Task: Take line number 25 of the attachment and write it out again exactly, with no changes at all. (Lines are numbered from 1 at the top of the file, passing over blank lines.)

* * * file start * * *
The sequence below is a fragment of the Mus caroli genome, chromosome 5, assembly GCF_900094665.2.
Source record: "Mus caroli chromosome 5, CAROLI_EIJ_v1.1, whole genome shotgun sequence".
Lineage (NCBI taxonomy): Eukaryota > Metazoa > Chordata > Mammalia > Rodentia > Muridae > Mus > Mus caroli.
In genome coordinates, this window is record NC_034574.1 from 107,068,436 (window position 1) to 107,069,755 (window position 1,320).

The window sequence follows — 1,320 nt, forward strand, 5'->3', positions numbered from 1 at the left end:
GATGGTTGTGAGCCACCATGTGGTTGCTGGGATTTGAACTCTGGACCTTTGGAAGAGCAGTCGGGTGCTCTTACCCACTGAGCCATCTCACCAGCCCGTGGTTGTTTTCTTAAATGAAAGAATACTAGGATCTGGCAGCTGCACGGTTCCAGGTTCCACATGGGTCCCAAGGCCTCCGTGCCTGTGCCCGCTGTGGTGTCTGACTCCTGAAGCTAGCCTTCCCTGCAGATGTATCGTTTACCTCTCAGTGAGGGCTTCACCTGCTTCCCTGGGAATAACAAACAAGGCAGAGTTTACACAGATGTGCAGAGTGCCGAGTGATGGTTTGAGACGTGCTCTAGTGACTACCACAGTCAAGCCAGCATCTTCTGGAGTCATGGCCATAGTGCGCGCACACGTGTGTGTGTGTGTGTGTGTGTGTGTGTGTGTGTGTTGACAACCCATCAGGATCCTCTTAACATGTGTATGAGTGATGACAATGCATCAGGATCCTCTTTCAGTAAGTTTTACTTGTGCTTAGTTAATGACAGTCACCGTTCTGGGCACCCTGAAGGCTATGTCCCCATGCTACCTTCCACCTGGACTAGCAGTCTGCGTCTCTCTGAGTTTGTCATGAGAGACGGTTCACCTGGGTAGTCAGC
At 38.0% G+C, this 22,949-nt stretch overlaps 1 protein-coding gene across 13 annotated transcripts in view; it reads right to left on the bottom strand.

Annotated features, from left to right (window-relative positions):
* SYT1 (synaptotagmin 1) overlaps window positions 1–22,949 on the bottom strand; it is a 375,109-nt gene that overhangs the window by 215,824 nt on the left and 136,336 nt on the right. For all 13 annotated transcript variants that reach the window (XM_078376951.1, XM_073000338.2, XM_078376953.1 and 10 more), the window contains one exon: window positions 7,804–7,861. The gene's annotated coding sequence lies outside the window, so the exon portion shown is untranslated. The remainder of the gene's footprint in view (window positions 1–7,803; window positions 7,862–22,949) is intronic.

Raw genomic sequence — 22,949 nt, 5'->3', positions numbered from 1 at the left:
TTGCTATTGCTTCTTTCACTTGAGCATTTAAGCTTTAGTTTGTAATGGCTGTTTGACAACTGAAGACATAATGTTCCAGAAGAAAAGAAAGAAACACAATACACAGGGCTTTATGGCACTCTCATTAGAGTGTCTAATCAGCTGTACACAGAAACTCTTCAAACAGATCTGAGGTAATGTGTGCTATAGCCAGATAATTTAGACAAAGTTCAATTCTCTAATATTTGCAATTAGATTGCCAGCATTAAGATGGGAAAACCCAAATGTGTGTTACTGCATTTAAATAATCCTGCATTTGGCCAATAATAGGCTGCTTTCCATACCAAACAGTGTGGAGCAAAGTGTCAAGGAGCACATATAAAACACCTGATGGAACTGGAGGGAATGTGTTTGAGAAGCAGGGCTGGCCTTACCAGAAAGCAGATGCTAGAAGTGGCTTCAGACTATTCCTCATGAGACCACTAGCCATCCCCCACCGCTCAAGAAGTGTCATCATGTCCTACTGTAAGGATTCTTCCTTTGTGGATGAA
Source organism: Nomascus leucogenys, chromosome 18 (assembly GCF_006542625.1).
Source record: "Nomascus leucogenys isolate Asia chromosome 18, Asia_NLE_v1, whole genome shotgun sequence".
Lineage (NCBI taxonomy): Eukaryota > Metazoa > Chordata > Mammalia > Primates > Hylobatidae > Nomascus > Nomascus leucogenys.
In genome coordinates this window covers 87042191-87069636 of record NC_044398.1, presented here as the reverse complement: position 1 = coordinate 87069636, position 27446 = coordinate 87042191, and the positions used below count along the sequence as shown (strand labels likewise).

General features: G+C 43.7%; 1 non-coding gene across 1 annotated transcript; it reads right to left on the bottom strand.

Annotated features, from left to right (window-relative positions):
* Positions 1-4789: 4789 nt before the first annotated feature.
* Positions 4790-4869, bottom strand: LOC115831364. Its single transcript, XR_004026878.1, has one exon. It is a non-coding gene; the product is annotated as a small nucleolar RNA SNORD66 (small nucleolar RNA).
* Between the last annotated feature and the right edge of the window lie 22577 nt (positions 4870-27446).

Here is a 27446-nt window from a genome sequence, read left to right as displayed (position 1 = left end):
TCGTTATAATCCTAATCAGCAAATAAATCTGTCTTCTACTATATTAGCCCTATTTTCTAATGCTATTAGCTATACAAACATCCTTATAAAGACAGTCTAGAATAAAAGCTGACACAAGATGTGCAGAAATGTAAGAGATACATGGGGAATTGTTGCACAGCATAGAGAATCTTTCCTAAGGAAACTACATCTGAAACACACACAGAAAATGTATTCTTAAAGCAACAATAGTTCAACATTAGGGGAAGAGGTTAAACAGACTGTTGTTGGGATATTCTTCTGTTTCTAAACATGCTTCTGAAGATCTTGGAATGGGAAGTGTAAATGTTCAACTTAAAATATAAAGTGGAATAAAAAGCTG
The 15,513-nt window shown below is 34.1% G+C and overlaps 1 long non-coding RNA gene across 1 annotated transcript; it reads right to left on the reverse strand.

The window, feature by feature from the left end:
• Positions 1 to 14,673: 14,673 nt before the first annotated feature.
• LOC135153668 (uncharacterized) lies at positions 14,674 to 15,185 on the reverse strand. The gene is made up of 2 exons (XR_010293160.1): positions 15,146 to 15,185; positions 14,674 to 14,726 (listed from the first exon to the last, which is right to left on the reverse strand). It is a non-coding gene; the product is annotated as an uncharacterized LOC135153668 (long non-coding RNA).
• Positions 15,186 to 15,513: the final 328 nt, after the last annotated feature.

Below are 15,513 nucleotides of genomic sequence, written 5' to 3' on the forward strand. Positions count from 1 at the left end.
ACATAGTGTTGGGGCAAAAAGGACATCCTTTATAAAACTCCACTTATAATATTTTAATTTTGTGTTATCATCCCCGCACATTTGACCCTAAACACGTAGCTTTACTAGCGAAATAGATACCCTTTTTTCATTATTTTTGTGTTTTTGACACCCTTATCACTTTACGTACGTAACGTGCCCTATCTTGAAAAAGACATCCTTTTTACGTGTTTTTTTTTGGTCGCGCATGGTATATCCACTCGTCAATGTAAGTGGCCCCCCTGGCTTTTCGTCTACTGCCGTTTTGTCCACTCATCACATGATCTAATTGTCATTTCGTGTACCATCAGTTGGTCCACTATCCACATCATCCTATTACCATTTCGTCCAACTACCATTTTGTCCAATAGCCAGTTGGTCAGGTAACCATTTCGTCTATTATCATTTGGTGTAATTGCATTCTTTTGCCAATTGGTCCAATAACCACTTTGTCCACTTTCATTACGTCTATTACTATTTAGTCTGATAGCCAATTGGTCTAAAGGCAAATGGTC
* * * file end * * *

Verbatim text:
• Positions 1 to 14,673: 14,673 nt before the first annotated feature.